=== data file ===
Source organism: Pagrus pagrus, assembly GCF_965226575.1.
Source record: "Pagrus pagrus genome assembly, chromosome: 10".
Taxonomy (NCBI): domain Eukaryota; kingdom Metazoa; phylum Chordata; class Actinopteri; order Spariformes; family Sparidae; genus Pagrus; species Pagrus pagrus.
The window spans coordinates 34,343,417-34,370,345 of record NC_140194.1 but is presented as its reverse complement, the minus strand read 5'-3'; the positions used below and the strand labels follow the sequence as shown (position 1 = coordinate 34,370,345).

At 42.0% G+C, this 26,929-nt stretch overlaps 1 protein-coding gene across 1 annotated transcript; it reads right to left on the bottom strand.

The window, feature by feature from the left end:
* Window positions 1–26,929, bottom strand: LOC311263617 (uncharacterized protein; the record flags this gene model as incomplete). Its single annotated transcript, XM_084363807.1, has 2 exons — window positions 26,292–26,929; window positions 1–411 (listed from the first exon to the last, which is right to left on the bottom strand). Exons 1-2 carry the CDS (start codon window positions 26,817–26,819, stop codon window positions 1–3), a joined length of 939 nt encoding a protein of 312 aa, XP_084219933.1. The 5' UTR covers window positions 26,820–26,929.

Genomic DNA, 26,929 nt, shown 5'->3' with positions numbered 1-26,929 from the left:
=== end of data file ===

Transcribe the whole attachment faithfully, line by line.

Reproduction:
Source organism: Pagrus pagrus, assembly GCF_965226575.1.
Source record: "Pagrus pagrus genome assembly, chromosome: 10".
Taxonomy (NCBI): domain Eukaryota; kingdom Metazoa; phylum Chordata; class Actinopteri; order Spariformes; family Sparidae; genus Pagrus; species Pagrus pagrus.
The window spans coordinates 34,343,417-34,370,345 of record NC_140194.1 but is presented as its reverse complement, the minus strand read 5'-3'; the positions used below and the strand labels follow the sequence as shown (position 1 = coordinate 34,370,345).

At 42.0% G+C, this 26,929-nt stretch overlaps 1 protein-coding gene across 1 annotated transcript; it reads right to left on the bottom strand.

The window, feature by feature from the left end:
* Window positions 1–26,929, bottom strand: LOC311263617 (uncharacterized protein; the record flags this gene model as incomplete). Its single annotated transcript, XM_084363807.1, has 2 exons — window positions 26,292–26,929; window positions 1–411 (listed from the first exon to the last, which is right to left on the bottom strand). Exons 1-2 carry the CDS (start codon window positions 26,817–26,819, stop codon window positions 1–3), a joined length of 939 nt encoding a protein of 312 aa, XP_084219933.1. The 5' UTR covers window positions 26,820–26,929.

Genomic DNA, 26,929 nt, shown 5'->3' with positions numbered 1-26,929 from the left: